Tags: American Society of Appraisers, ASA, ASA accredited appraiser

What does economic obsolescence mean?

Posted by Equipment Appraisal Services on Thu, Oct 22, 2015 @ 08:30 AM

economic_obsolescence

You may have a piece of equipment that is in good working order, yet be shocked to hear that a machine appraiser tells you the equipment is obsolete in economic terms. To understand and act upon a machinery appraisal, you must have working knowledge of the concept of economic obsolescence. Let us explain it for you. 

What is Economic Obsolescence? 

The American Society of Appraisers notesthat economic obsolescence is a difficult factor to explain. It refers to a situation where a piece of equipment loses either its usefulness or its value for factors unrelated to the object itself. 

For example, a typewriter was highly useful until computers came along. The typewriter became obsolete once computers displaced typewriters in the majority of offices.

Odds are, if you are a niche retailer, you have specialized equipment in your business that is or will become obsolete. 

A machinery valuation can help you determine whether to repair or replace outmoded equipment, help you conserve business profits, and show you where you should invest additional capital.  

An appraiser performing a machinery valuation will examine the item, determine whether economic obsolescence is occurring, and identify the factor or factors that are causing it. Finally, an appraiser will provide research materials to support their appraisal and go through the results of the valuation with you.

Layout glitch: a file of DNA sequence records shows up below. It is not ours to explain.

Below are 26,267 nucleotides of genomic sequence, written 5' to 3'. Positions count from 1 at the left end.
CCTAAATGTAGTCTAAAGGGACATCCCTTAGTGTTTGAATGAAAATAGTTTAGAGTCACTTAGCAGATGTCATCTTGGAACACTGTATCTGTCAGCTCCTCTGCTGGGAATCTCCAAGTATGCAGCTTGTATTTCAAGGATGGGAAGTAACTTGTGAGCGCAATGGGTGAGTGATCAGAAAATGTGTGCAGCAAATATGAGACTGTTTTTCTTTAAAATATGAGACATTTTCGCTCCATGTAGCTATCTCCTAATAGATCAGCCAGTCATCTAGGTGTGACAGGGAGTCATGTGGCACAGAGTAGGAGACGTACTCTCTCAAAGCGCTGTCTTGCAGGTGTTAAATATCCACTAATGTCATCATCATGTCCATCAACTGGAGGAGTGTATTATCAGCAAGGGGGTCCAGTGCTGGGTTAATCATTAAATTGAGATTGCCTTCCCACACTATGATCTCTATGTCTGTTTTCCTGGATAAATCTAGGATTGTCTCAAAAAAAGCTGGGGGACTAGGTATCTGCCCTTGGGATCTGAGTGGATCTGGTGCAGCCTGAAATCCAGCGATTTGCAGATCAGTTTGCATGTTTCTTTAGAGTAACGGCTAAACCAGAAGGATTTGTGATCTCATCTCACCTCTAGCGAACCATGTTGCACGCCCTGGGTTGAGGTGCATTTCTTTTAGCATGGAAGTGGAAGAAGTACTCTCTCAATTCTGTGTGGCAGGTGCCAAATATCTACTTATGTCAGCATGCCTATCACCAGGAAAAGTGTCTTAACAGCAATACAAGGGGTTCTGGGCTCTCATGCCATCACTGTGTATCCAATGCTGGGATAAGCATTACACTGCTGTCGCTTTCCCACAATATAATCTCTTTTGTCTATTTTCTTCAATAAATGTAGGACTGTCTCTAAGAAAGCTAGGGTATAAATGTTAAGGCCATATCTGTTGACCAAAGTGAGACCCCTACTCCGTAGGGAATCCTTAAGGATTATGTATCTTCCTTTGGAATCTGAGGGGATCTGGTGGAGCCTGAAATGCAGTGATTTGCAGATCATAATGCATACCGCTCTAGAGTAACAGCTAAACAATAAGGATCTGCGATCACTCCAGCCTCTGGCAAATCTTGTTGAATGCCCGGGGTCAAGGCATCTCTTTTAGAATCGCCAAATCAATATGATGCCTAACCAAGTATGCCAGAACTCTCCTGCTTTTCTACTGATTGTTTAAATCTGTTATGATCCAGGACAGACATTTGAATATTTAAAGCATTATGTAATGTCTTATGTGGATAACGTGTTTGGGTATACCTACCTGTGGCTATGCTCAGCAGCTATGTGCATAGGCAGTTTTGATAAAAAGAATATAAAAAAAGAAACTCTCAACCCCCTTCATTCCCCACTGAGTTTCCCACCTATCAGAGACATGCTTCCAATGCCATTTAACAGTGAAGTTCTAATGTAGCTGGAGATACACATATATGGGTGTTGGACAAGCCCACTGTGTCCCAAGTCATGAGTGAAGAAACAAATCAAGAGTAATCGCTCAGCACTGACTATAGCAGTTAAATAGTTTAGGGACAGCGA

You will have a good understanding of your equipment value at the end of the process. As a result, you can make informed decisions about business growth.

Factors Affecting Economic Obsolescence

An equipment appraiser will review a broad range of factors when appraising a piece of machinery. During the equipment appraisal, the appraiser may notice one or more factors that could suggest obsolescence. These include: 

  • Increased cost in materials and supplies related to usage of the equipment
  • Reduced demand for products made utilizing the machinery
  • Changing governmental or environmental regulations that affect the use of the equipment
  • Over supply of product in the marketplace 

Any these factors reduce the profitability of the product and viability of the equipment. When the equipment is no longer cost effective, or the market does not require the products made with the equipment, it can become obsolete. 

If there is a better opportunity to invest staff time or money, the conditions may be right for economic obsolescence. 

While appraisers agree on the circumstances that might suggest obsolescence, they disagree on when the condition is actually present. The concept is highly subjective, so one appraiser may see decreased demand as a blip in the market while another may perceive it as the new reality going forward.  Machine appraisers can use several methods to quantify the degrees of obsolescence, including gross margin analysis, inutility, supply and demand analysis, industry return on capital or equity, market-derived approach, and income or earnings shortfall examination. 

The subjective nature of the concept can make it difficult for business owners to accept a machinery valuation or take the appraiser's word that equipment may in fact be obsolete. 

Before winging it, take the time to talk with the appraiser and make sure they have the necessary knowledge. When you select a professional who knows your business model, you will feel more comfortable with their judgment and all equipment valuations.

Tags: Asset Depreciation, economic obsolescence, American Society of Appraisers